Teotihuacan, El Tajin (pt 2 of our 2007 trip)


Our next stop, northeast of Mexico City, was the massive pre-Aztec ruin site Teotihuacan.  The pyramids there are some of largest in the world.  They could easily be mistaken for mountains at a distance.  If you go here bring plenty of water and a lunch.   It's a huge site and takes all day and lots of walking to see.  We ate breakfast that morning that a fantastic restaurant that was facing the Pyramid of the Moon and dinner that night in a restaurant inside an enourmous nearby cave, where I tried the huitlacoche, the black corn fungus.

After leaving Teotihuacan, we headed East to Papantla, which is the vanilla growing capital of Mexico and is also nearby the ruin El Tajin.

 I got a bag of 10 vanilla beans in the Papantla market for $2 and also learned that the vanilla bean is the seed pod of an orchid. From there we spent nights at Xalapa, Veracruz, and Acayucan. Continuing further south we arrived at Villa Hermosa only to find that all of the roads leading into the Yucatan were closed due to flooding. We ended up retracing our path north while waiting for the floodwaters to subside. It was frustrating, but we got to see something we would have otherwise missed- and what ended up being one of my favorite places on the trip, Las Pozas and Xilitla.


DIY bath products: aloe and jojoba anti acne facial lotion, lotion for dry skin

I've made my own facial products for several years now.  It's fun, you save a ton of money, and they work better than most things you can buy in a store.  Here are some recipes I've had success with.

Moisturizer for Acne Prone or Oily Skin:
1/2 C aloe gel ( Lily of the Desert works well)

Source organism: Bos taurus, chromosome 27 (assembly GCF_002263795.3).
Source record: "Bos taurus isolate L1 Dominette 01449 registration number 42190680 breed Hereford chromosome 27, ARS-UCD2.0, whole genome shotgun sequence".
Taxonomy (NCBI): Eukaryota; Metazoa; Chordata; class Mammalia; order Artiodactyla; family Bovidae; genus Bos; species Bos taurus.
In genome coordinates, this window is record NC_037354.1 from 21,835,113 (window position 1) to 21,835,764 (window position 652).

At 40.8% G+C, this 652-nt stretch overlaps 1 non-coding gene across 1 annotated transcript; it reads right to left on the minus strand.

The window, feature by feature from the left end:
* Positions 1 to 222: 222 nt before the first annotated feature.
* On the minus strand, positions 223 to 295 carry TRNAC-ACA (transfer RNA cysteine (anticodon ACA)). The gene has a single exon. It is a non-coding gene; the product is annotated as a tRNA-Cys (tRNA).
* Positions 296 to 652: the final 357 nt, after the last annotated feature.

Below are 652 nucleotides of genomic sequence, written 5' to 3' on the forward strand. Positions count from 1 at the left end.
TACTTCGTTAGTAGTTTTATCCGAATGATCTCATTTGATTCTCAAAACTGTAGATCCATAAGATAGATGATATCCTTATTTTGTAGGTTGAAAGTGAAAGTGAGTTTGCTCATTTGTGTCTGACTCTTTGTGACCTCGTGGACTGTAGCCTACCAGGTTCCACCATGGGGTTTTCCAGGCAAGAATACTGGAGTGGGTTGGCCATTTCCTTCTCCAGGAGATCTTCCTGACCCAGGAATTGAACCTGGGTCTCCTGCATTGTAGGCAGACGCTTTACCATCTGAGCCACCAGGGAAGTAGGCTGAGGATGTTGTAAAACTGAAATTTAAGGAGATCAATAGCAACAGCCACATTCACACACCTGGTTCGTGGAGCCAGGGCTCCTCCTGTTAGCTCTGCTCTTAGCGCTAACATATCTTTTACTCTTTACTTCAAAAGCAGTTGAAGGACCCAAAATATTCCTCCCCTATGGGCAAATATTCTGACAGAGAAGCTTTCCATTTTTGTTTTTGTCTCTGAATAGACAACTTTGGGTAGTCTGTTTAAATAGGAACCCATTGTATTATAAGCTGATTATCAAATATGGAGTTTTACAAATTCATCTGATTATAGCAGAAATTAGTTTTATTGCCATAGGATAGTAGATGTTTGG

1/2 to 1 t jojoba oil. 

After three months of using this recipe, my acne was gone.  I had been battling fairly severe acne for 6 years and was amazed at how well this worked.  I was totally sold on making my own bath products  after this.  Jojoba oil "tricks" your skin into not producing oil because it resembles your skin's natural oil closely.   It works better than soap to clear clogged pores.  The aloe calms irritation and very hydrating.

Moisturizer for Dry Skin:
I made this body lotion with a mix different oils I had lying around, and I found it works well on my face too.  This recipe has a lot of oil, but for whatever reason doesn't make me break out.  I found the cobalt glass jar at the Alberta Co-op. 

1 C cooled brewed herbal (calendula) or green tea
1/4 C safflower oil
scant 1/2C olive oil
spoonful of virgin, raw coconut oil
spoonful of shea butter
2 T grated beeswax
8 drops ylang ylang essential oil
5 drops sweet orange
4 drops lavender
1 drop rosemary

Heat the oils and beeswax in a double boiler (or a pyrex mixing bowl placed over a pot of boiling water) until the wax melts.  Remove from heat and let cool for 2 min.  Blend the water on high in the blender, remove the stopper on top and slowly pour in the oil/ wax mixture.  Blend until it's emulsified completely.  Add essential oils when cool and jar it.  (Mason jars are great.)

Fill a spray bottle (available in the travel area of the toiletries section) halfway with water or cooled herbal/ green tea, halfway with witch hazel, a squirt of honey, and a drop of rosemary, mint, or sweet orange essential oil.